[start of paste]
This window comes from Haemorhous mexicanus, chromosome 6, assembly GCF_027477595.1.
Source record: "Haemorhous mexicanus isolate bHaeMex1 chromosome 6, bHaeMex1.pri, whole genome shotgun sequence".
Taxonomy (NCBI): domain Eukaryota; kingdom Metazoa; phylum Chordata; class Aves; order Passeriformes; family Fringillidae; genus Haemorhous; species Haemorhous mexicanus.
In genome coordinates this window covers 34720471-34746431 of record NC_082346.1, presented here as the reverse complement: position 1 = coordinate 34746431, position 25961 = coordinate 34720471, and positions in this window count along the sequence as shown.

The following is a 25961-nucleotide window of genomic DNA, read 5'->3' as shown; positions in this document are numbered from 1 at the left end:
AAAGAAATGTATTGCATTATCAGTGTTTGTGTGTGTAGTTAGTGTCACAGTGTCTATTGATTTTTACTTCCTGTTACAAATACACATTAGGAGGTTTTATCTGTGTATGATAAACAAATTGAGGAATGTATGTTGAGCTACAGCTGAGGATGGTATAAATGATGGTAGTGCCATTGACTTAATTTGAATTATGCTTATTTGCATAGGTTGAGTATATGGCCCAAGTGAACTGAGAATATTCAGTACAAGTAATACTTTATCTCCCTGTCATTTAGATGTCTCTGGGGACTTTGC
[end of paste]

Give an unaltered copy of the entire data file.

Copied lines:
This window comes from Haemorhous mexicanus, chromosome 6, assembly GCF_027477595.1.
Source record: "Haemorhous mexicanus isolate bHaeMex1 chromosome 6, bHaeMex1.pri, whole genome shotgun sequence".
Taxonomy (NCBI): domain Eukaryota; kingdom Metazoa; phylum Chordata; class Aves; order Passeriformes; family Fringillidae; genus Haemorhous; species Haemorhous mexicanus.
In genome coordinates this window covers 34720471-34746431 of record NC_082346.1, presented here as the reverse complement: position 1 = coordinate 34746431, position 25961 = coordinate 34720471, and positions in this window count along the sequence as shown.

The following is a 25961-nucleotide window of genomic DNA, read 5'->3' as shown; positions in this document are numbered from 1 at the left end:
AAAGAAATGTATTGCATTATCAGTGTTTGTGTGTGTAGTTAGTGTCACAGTGTCTATTGATTTTTACTTCCTGTTACAAATACACATTAGGAGGTTTTATCTGTGTATGATAAACAAATTGAGGAATGTATGTTGAGCTACAGCTGAGGATGGTATAAATGATGGTAGTGCCATTGACTTAATTTGAATTATGCTTATTTGCATAGGTTGAGTATATGGCCCAAGTGAACTGAGAATATTCAGTACAAGTAATACTTTATCTCCCTGTCATTTAGATGTCTCTGGGGACTTTGC